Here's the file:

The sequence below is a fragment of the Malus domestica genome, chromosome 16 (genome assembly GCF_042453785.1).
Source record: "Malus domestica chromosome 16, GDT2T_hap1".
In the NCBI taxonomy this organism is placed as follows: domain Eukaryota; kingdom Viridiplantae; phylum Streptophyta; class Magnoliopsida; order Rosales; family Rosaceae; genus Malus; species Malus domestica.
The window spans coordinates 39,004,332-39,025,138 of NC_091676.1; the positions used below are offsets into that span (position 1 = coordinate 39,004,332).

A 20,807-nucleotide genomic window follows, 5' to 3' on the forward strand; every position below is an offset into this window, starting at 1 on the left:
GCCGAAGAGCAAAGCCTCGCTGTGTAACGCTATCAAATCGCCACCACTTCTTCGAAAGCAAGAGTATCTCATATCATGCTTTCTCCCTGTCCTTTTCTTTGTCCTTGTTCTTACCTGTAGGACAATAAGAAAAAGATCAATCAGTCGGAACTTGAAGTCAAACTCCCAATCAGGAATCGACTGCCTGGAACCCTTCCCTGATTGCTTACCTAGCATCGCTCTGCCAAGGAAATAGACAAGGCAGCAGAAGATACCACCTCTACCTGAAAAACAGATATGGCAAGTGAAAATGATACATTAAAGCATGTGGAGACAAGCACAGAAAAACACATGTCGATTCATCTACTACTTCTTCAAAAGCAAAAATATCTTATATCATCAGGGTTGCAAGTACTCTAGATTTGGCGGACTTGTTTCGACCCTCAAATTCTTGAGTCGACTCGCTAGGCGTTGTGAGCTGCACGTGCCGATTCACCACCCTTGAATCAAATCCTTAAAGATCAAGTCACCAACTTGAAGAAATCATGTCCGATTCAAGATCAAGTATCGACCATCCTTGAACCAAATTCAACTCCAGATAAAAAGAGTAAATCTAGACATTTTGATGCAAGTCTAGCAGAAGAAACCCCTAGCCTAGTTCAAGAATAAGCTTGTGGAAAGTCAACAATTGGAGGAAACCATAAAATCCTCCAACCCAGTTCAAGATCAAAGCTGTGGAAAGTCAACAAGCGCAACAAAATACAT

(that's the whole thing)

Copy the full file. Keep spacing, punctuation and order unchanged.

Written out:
The sequence below is a fragment of the Malus domestica genome, chromosome 16 (genome assembly GCF_042453785.1).
Source record: "Malus domestica chromosome 16, GDT2T_hap1".
In the NCBI taxonomy this organism is placed as follows: domain Eukaryota; kingdom Viridiplantae; phylum Streptophyta; class Magnoliopsida; order Rosales; family Rosaceae; genus Malus; species Malus domestica.
The window spans coordinates 39,004,332-39,025,138 of NC_091676.1; the positions used below are offsets into that span (position 1 = coordinate 39,004,332).

A 20,807-nucleotide genomic window follows, 5' to 3' on the forward strand; every position below is an offset into this window, starting at 1 on the left:
GCCGAAGAGCAAAGCCTCGCTGTGTAACGCTATCAAATCGCCACCACTTCTTCGAAAGCAAGAGTATCTCATATCATGCTTTCTCCCTGTCCTTTTCTTTGTCCTTGTTCTTACCTGTAGGACAATAAGAAAAAGATCAATCAGTCGGAACTTGAAGTCAAACTCCCAATCAGGAATCGACTGCCTGGAACCCTTCCCTGATTGCTTACCTAGCATCGCTCTGCCAAGGAAATAGACAAGGCAGCAGAAGATACCACCTCTACCTGAAAAACAGATATGGCAAGTGAAAATGATACATTAAAGCATGTGGAGACAAGCACAGAAAAACACATGTCGATTCATCTACTACTTCTTCAAAAGCAAAAATATCTTATATCATCAGGGTTGCAAGTACTCTAGATTTGGCGGACTTGTTTCGACCCTCAAATTCTTGAGTCGACTCGCTAGGCGTTGTGAGCTGCACGTGCCGATTCACCACCCTTGAATCAAATCCTTAAAGATCAAGTCACCAACTTGAAGAAATCATGTCCGATTCAAGATCAAGTATCGACCATCCTTGAACCAAATTCAACTCCAGATAAAAAGAGTAAATCTAGACATTTTGATGCAAGTCTAGCAGAAGAAACCCCTAGCCTAGTTCAAGAATAAGCTTGTGGAAAGTCAACAATTGGAGGAAACCATAAAATCCTCCAACCCAGTTCAAGATCAAAGCTGTGGAAAGTCAACAAGCGCAACAAAATACAT